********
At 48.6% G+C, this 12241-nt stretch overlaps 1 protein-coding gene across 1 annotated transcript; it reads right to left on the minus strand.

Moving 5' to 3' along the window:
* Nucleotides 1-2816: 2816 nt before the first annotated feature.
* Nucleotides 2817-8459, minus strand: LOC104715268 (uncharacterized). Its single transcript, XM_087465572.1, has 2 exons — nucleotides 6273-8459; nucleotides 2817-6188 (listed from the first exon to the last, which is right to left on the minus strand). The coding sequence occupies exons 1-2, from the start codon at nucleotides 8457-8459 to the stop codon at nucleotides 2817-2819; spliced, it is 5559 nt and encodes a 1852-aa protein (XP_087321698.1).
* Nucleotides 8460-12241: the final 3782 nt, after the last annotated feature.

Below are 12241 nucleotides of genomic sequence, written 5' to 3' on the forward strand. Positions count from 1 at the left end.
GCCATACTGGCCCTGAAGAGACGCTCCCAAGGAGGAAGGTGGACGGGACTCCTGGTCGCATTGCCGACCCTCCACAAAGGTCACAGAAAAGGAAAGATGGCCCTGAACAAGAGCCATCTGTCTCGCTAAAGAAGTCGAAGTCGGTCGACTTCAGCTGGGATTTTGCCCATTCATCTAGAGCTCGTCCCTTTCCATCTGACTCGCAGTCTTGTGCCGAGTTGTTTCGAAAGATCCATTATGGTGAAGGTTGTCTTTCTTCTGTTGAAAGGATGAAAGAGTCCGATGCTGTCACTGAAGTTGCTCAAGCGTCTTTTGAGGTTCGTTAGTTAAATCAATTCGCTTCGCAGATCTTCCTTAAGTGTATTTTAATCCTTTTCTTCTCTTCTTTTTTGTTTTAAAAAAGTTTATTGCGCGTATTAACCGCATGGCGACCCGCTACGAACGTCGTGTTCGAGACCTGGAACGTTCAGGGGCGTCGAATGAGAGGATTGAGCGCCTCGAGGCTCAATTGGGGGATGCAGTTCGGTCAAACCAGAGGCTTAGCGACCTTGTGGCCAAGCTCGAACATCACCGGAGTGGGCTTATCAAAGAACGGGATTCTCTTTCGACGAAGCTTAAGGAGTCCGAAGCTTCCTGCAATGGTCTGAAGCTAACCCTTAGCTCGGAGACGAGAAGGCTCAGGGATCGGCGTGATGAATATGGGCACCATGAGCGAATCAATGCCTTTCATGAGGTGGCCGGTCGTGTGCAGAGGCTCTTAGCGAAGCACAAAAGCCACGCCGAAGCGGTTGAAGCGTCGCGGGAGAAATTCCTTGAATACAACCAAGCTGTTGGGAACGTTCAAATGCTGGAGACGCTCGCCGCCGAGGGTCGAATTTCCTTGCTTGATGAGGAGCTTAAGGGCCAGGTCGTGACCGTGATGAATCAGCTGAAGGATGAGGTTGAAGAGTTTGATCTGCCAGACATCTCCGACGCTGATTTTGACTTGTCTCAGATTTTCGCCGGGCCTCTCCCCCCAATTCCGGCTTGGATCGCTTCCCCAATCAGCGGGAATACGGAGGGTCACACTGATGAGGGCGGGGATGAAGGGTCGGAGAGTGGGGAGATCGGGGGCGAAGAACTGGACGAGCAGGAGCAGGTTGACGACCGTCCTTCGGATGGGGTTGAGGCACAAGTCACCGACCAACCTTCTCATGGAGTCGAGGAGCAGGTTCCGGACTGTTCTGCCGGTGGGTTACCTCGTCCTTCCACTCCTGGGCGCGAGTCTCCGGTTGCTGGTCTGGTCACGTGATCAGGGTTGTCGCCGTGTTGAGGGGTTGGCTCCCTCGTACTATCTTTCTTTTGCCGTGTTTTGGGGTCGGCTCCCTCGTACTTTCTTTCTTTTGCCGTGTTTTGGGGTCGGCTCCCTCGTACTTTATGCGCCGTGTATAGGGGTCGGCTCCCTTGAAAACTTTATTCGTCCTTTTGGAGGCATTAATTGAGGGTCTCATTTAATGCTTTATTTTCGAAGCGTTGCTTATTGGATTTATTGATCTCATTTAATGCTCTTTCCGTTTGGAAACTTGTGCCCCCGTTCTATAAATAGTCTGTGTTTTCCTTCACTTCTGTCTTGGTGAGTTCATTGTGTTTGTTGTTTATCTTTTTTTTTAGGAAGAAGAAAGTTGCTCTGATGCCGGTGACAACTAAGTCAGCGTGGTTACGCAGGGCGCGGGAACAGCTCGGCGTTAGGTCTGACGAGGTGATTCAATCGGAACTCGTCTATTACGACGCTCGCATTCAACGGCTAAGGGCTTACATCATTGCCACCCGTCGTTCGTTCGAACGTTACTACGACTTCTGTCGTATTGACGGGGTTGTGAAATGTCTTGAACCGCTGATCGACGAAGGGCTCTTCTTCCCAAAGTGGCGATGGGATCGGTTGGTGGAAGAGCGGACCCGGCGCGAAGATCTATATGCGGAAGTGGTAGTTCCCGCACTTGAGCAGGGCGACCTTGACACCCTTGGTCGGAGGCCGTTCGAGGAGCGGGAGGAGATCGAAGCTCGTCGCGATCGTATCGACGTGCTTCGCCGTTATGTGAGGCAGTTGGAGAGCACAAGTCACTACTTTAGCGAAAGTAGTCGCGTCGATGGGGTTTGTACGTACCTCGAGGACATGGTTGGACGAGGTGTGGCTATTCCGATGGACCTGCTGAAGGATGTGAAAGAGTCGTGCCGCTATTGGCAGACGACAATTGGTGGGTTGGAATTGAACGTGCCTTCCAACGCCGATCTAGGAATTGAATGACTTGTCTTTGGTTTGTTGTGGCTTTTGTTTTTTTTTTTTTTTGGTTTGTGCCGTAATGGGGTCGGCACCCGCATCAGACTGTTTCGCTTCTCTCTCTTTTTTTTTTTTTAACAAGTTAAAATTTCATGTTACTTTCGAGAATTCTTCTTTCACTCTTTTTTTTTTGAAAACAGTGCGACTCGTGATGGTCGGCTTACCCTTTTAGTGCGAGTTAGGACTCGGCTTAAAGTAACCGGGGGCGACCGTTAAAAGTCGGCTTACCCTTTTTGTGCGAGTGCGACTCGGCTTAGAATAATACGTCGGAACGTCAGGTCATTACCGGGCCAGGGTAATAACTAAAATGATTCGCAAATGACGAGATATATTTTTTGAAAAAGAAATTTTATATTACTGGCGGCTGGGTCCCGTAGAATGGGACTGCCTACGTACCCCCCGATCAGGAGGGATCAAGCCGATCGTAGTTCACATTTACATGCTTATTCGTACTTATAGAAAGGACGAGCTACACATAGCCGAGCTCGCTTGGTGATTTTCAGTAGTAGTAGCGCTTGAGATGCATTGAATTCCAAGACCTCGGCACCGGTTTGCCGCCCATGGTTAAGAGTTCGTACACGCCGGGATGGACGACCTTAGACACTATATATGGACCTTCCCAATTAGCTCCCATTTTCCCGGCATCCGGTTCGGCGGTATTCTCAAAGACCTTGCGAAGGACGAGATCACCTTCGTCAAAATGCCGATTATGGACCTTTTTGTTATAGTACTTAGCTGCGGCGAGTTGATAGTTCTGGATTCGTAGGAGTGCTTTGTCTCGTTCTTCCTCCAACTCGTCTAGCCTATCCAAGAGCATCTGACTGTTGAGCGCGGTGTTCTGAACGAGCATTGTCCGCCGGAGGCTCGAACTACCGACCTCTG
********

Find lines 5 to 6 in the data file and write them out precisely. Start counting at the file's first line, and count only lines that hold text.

* Nucleotides 8460-12241: the final 3782 nt, after the last annotated feature.

Below are 12241 nucleotides of genomic sequence, written 5' to 3' on the forward strand. Positions count from 1 at the left end.